Are you cheating on your spouse?
And no, we’re not talking about infidelity, but cheating in terms of finances — as in, not being truthful with your significant other when it comes to money. After all, it’s much more common than you think.
In fact, according to a survey from CreditCards.com, nearly half of all those in a relationship have admitted to “financial infidelity,” which may consist of spending more than their spouse would be OK with, hiding credit cards or keeping secret accounts, or even lying about how much they’ve racked up in credit card debt.
Specifically, those who admitted to financial infidelity via CreditCards.com’s survey is 44 percent, and it’s a disturbing number when you consider that one of the leading reasons behind breakups and divorces is financially related matters. The survey polled 2,500 adults who are currently in some sort of committed relationship, whether it be marriage, a partnership, or co-habitation. Here’s a closer look at what it found.
Why People Commit Financial Infidelity
Money is important to a couple’s well-being and lifestyle, which can make conversations about such things difficult or uncomfortable to have when the time arises. And the results of CreditCards.com’s survey reflect this. In fact, about 25 percent of those polled indicated that they’re embarrassed about the way they handled money.
Other ways individuals surveyed justified keeping finances secret from their partners include the need for privacy or control over their own financial life, and the issue just never coming up in the conversation.
The Link Between Financial Infidelity, Problems
As we noted, financial issues are one of the leading causes of split among couples. How detrimental can it be to a relationship? Just take a look at some of these findings from the CredtCards.com study:
- About 30 percent said financial infidelity is worse than actual infidelity.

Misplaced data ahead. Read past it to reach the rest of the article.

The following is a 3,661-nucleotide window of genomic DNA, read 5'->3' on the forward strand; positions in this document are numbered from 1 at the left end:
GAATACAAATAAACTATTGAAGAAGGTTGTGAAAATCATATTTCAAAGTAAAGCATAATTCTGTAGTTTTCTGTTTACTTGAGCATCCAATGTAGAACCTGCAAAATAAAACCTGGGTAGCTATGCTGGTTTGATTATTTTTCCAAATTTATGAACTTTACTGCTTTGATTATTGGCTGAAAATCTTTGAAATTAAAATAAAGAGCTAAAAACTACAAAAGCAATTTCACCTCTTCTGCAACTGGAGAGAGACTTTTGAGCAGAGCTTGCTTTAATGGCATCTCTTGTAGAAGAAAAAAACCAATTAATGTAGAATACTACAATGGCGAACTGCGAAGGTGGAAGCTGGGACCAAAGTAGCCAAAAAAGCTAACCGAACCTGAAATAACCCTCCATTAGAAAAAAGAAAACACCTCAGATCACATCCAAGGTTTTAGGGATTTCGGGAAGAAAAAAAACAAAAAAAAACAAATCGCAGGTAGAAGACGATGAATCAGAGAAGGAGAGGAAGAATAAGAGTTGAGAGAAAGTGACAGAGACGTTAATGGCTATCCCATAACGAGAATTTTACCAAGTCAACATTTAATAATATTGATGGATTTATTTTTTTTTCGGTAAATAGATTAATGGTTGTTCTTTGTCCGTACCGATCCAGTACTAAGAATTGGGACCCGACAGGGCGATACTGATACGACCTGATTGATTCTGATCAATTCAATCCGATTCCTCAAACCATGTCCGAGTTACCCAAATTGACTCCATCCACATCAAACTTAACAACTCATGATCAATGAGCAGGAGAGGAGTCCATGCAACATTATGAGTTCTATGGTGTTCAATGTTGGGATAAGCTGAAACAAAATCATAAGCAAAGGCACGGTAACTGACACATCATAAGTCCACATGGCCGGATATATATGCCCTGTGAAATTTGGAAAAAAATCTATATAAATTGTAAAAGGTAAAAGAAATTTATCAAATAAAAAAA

- In 75 percent of the couples surveyed, at least one reported that some sort of financial deception detrimentally impacted their relationship with their partner.
- About one-third of all Millennials surveyed said they would break up with their partner over financial deceit, like a poor credit score or high credit card debt.
Noting the aforementioned, keeping things secret from a partner can lead to a lot more than just financial woes, but trust issues as well.
Why it’s Important to Talk About Money
Discussions about money shouldn’t be a taboo topic in a relationship because of how high the stakes are when it comes to financial decisions. Money can help dictate where you and your spouse live, and knowing whether you’re on the right savings track can cue you in on if you’re on a path to meeting future financial goals, like college savings, retirement savings, a vacation home, etc.
Simply put, talking openly and honestly about money can help couples tap into their full financial potential and help them realize their goals. Like most things in a relationship, finances are best addressed when they’re addressed together.
Are you cheating on your spouse financially?